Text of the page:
New pledges from Jordan to offer a fair trial to a radical Islamist cleric should end Britain's lengthy campaign to send the preacher to the Arab country, Home Secretary Theresa May told lawmakers Tuesday.

Since 2001, authorities in Britain have been trying to expel Abu Qatada, a Palestinian-Jordanian preacher described in both Spanish and British courts as a leading al-Qaida figure in Europe.

Following a protracted legal battle, the European Court of Human Rights ruled in January that Abu Qatada could not be deported to Jordan because of a risk that evidence obtained through torture would be used against him there.

Abu Qatada has previously been convicted in his absence in Jordan of terrorist offenses related to two alleged bomb plots in 1999 and 2000, and he will face a retrial if deported from Britain.

Following two visits by British ministers to Jordan and telephone talks between Prime Minister David Cameron and Jordan's King Abdullah II, Britain had secured a series of pledges to address the European court's concerns, May said.

Jordan agreed that Abu Qatada would have his previous conviction quashed pending a new trial, will have his case heard in public before civilian judges, and will be granted access to regular defense lawyers.

May said that Jordan had vowed that no information gleaned through torture would be used in the cleric's case and had changed its constitution to bar the use of such evidence.

In its January ruling, the European court said "not only is torture widespread in Jordan, so too is the use of torture evidence by its courts."

May — who visited Jordan last month — said Britain believes the new assurances will lead both British and European courts to dismiss any fresh appeal by the cleric against his deportation.

"I believe the assurances and the information we have gathered will mean that we can soon put Qatada on a plane and get him out of our country for good," May told lawmakers to cheers in the House of Commons.

May said that Britain had first attempted to deport Abu Qatada, also known as Omar Mahmoud Mohammed Othman, in December 2001, but had repeatedly been frustrated by the sluggish progress of court appeals.

The cleric was detained in Britain in 2002 under anti-terrorism laws which at the time allowed suspected terrorists to be jailed without charge. Though he was released in 2005 when the unpopular law was overturned, Abu Qatada was kept under surveillance and arrested again within months to be held in custody pending his deportation to Jordan.

Following the European court's ruling, the cleric had been freed in February on strict bail conditions, including a curfew.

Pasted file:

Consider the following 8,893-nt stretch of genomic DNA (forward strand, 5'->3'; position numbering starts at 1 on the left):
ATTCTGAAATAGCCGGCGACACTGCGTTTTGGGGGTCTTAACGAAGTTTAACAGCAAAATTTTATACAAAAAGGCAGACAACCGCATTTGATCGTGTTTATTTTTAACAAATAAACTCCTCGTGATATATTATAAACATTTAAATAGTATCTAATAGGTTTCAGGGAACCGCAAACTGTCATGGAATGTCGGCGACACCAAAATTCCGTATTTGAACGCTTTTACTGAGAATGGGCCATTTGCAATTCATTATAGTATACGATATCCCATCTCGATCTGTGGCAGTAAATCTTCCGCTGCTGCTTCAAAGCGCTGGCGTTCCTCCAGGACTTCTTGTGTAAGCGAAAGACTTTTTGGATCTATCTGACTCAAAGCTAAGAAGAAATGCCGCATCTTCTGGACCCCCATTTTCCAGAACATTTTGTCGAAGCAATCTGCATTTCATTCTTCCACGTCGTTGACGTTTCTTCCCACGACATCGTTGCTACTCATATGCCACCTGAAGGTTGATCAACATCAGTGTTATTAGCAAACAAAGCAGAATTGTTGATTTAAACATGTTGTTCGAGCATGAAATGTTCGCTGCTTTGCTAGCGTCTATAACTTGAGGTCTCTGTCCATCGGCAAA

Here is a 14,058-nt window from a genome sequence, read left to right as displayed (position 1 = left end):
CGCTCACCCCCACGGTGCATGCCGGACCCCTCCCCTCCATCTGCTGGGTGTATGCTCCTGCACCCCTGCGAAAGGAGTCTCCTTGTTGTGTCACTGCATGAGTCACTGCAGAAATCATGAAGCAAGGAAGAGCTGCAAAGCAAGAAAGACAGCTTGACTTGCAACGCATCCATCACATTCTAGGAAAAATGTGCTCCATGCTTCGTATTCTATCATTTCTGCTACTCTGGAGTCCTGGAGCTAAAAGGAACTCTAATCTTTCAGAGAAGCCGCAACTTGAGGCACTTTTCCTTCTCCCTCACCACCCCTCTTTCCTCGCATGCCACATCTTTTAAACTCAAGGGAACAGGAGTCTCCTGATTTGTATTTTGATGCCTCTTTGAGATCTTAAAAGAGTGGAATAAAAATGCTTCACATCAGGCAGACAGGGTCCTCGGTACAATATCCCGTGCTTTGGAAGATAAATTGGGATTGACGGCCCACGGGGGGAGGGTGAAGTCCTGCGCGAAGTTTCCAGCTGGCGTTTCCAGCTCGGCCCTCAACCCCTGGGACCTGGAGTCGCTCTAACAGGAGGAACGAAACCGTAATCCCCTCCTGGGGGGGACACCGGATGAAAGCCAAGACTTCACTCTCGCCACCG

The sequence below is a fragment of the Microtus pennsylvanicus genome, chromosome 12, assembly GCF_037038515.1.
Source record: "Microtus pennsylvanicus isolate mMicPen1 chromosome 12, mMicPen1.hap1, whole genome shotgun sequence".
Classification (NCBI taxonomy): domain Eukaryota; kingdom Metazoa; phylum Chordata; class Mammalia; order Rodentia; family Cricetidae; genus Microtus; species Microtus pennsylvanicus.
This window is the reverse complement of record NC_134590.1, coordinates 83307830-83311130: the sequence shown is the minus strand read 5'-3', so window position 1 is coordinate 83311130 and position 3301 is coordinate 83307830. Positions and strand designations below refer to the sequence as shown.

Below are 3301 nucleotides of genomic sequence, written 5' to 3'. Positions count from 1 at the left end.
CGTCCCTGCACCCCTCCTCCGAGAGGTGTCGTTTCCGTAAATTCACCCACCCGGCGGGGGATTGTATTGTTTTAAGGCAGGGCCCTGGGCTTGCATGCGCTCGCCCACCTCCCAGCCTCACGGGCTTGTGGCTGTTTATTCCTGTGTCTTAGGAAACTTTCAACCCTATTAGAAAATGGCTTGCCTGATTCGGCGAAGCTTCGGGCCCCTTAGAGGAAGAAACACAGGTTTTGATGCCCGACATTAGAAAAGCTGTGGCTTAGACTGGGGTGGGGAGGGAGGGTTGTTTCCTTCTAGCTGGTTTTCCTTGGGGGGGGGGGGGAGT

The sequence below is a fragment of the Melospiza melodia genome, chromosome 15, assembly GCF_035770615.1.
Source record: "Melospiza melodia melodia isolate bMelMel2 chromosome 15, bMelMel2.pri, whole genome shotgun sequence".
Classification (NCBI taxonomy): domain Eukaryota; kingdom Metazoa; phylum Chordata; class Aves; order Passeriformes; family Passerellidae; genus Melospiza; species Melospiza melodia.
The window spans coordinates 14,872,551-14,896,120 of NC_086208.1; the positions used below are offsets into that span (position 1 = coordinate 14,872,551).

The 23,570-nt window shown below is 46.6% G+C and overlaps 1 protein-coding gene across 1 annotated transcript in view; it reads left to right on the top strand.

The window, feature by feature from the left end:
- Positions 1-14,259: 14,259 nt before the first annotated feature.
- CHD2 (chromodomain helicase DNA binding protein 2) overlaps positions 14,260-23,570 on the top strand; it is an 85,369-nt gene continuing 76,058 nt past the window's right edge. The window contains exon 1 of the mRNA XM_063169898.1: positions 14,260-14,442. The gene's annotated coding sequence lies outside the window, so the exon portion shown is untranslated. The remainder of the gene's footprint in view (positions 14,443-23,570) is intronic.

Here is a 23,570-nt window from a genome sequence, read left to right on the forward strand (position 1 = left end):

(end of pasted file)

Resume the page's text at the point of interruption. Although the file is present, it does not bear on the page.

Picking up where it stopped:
Earlier Tuesday, Abu Qatada was arrested by U.K. Border Agency officers amid the new move to expel him from Britain. He was refused bail at a hearing at London's Special Immigration Appeals Commission — which handles deportation and security cases.

The cleric's lawyer, Ed Fitzgerald, told the court that Britain's arguments for deportation were based on "a series of unsubstantiated claims."

If Fitzgerald appeals the new deportation attempt, as expected, efforts to finalize Abu Qatada's deportation are likely to take several months.

"Deportation may still take time. The proper process must be followed and the rule of law must take precedence," May acknowledged.

In Jordan, Justice Minister Ibrahim al-Jazi insisted that no evidence obtained through torture could be used in any trial there, despite the European court's concerns.

"Jordan's constitution ... clearly states that no confession extracted under torture may be heard in a court of law," he told The Associated Press in a telephone interview. "This was a recent amendment made last September and enforced in October. This is in line with international standards of human rights, (the) U.N. convention against torture, as well as our national legislation."

Militants have threatened reprisals to Britain, if the cleric is sent to Jordan.

In a statement posted to a militant web forum, al-Qaida warned Britain that his expulsion would open "an unnecessary door to evil that will harm (Britain) and its subjects."

SITE Intelligence Group, which monitors online activity from terrorist groups, said that Somalia's al-Qaida-linked militant group al-Shabab also issued a warning on militant forums Monday.

"The British public is also forewarned that it will be the British government, as a result of its imprudence, that shall be liable for any disaster that befalls them, or their national interests," the statement said, according to SITE.


Associated Press writer Dale Gavlak in Amman, Jordan, contributed to this report.